So if you and your friends are interested in participating, be sure to send in your registration by 25th February 2018 at the very latest.

eMPIRE bOWLING iKLAN

For more information, please refer to the following:

Payment method:

Official Account – Maybank

PERSATUAN EMPAYAR KEBAJIKAN MALAYSIA (EMPIRE PROJECT) – 5640 6143 1661.

Payment slip must be sent to: 

empireproject37@gmail.com

You can register online at:

https://empireproject.typeform.com/to/WjphmP

We hope you’ll have tons of fun with this!

Show your support for Empire Project by following their Facebook page

Melissa Kartini
Nuffnang Community Team

Empire project Bowling 2018

Want to help out a good cause and have fun while you’re at it? Well, aren’t you lucky, because you’ve come to the right place!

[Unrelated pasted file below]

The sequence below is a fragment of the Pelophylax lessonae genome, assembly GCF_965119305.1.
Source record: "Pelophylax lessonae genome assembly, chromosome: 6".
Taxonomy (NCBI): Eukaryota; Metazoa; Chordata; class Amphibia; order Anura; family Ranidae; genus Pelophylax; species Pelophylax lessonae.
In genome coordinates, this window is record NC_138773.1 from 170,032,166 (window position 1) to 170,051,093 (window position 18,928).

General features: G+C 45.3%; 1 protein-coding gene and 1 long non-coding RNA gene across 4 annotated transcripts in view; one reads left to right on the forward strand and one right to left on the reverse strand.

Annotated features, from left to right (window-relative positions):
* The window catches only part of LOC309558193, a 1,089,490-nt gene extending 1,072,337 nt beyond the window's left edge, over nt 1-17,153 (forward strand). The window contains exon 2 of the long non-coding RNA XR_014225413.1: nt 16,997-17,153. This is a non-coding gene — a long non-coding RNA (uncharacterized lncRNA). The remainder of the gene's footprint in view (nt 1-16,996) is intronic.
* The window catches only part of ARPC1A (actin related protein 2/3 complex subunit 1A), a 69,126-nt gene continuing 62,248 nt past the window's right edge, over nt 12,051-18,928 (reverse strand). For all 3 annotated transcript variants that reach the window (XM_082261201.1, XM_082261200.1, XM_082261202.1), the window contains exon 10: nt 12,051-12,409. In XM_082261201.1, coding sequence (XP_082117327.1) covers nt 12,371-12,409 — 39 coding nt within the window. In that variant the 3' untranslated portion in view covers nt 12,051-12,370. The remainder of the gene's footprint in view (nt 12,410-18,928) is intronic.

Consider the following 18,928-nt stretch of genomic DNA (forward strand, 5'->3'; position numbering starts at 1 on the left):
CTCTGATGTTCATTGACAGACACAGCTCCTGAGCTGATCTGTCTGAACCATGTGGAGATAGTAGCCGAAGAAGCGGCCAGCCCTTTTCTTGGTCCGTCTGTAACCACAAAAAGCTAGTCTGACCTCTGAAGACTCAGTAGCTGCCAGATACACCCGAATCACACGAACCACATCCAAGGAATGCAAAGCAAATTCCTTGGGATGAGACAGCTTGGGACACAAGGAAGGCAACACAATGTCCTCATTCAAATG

As always, we at Nuffnang are always out sniffing for events, and this is what our latest search turned up: a charity bowling competition. Huzzah! Hosted by Empire Project, the aim of this project is to raise funds for welfare work run by NGO partners HUMANITY, BUKUJALANANCHOWKIT and EMPIRE FOOD BANK.

If you feel like this is your jam and especially love bowling, here’s your chance to take part!

For more information, please refer to the following:

Payment method:

Official Account – Maybank

PERSATUAN EMPAYAR KEBAJIKAN MALAYSIA (EMPIRE PROJECT) – 5640 6143 1661.

Payment slip must be sent to: 

empireproject37@gmail.com

You can register online at:

https://empireproject.typeform.com/to/WjphmP

We hope you’ll have tons of fun with this!

Melissa Kartini
Nuffnang Community Team